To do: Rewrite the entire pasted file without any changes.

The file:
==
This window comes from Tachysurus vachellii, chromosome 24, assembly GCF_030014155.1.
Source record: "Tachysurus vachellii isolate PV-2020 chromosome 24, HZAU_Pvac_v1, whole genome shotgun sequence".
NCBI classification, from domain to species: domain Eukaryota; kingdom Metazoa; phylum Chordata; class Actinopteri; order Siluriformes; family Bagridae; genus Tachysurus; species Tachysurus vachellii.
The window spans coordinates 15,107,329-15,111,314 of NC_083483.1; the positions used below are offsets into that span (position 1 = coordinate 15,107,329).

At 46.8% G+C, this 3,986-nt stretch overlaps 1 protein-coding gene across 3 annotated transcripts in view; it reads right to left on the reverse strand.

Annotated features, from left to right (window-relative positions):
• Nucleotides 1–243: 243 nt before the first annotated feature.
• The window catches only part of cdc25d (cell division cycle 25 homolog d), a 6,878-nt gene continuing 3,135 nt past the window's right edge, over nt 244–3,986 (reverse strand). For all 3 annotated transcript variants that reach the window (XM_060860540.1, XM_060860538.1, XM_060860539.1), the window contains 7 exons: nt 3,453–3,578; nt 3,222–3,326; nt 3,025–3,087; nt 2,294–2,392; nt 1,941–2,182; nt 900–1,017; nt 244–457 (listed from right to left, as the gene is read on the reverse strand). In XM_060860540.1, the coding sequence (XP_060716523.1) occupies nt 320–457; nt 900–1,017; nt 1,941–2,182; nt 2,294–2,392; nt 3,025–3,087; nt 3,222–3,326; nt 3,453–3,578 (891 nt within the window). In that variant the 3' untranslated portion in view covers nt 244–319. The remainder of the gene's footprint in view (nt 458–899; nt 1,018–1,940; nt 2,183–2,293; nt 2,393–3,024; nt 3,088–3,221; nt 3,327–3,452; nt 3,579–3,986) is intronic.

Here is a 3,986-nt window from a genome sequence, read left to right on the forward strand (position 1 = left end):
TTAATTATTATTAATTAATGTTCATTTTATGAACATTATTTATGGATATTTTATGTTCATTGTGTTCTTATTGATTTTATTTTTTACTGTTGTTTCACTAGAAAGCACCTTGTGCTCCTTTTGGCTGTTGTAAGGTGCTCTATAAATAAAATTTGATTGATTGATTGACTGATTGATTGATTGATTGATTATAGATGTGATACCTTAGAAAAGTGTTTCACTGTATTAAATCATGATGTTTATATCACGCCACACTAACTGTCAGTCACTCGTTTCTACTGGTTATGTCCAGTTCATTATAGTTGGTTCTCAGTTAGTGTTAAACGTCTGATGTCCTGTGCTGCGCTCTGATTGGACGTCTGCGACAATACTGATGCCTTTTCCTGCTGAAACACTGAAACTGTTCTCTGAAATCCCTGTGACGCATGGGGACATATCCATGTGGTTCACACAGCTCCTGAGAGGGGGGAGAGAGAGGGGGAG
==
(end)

This window comes from Tachysurus vachellii, chromosome 24, assembly GCF_030014155.1.
Source record: "Tachysurus vachellii isolate PV-2020 chromosome 24, HZAU_Pvac_v1, whole genome shotgun sequence".
NCBI classification, from domain to species: domain Eukaryota; kingdom Metazoa; phylum Chordata; class Actinopteri; order Siluriformes; family Bagridae; genus Tachysurus; species Tachysurus vachellii.
The window spans coordinates 15,107,329-15,111,314 of NC_083483.1; the positions used below are offsets into that span (position 1 = coordinate 15,107,329).

At 46.8% G+C, this 3,986-nt stretch overlaps 1 protein-coding gene across 3 annotated transcripts in view; it reads right to left on the reverse strand.

Annotated features, from left to right (window-relative positions):
• Nucleotides 1–243: 243 nt before the first annotated feature.
• The window catches only part of cdc25d (cell division cycle 25 homolog d), a 6,878-nt gene continuing 3,135 nt past the window's right edge, over nt 244–3,986 (reverse strand). For all 3 annotated transcript variants that reach the window (XM_060860540.1, XM_060860538.1, XM_060860539.1), the window contains 7 exons: nt 3,453–3,578; nt 3,222–3,326; nt 3,025–3,087; nt 2,294–2,392; nt 1,941–2,182; nt 900–1,017; nt 244–457 (listed from right to left, as the gene is read on the reverse strand). In XM_060860540.1, the coding sequence (XP_060716523.1) occupies nt 320–457; nt 900–1,017; nt 1,941–2,182; nt 2,294–2,392; nt 3,025–3,087; nt 3,222–3,326; nt 3,453–3,578 (891 nt within the window). In that variant the 3' untranslated portion in view covers nt 244–319. The remainder of the gene's footprint in view (nt 458–899; nt 1,018–1,940; nt 2,183–2,293; nt 2,393–3,024; nt 3,088–3,221; nt 3,327–3,452; nt 3,579–3,986) is intronic.

Here is a 3,986-nt window from a genome sequence, read left to right on the forward strand (position 1 = left end):
TTAATTATTATTAATTAATGTTCATTTTATGAACATTATTTATGGATATTTTATGTTCATTGTGTTCTTATTGATTTTATTTTTTACTGTTGTTTCACTAGAAAGCACCTTGTGCTCCTTTTGGCTGTTGTAAGGTGCTCTATAAATAAAATTTGATTGATTGATTGACTGATTGATTGATTGATTGATTATAGATGTGATACCTTAGAAAAGTGTTTCACTGTATTAAATCATGATGTTTATATCACGCCACACTAACTGTCAGTCACTCGTTTCTACTGGTTATGTCCAGTTCATTATAGTTGGTTCTCAGTTAGTGTTAAACGTCTGATGTCCTGTGCTGCGCTCTGATTGGACGTCTGCGACAATACTGATGCCTTTTCCTGCTGAAACACTGAAACTGTTCTCTGAAATCCCTGTGACGCATGGGGACATATCCATGTGGTTCACACAGCTCCTGAGAGGGGGGAGAGAGAGGGGGAG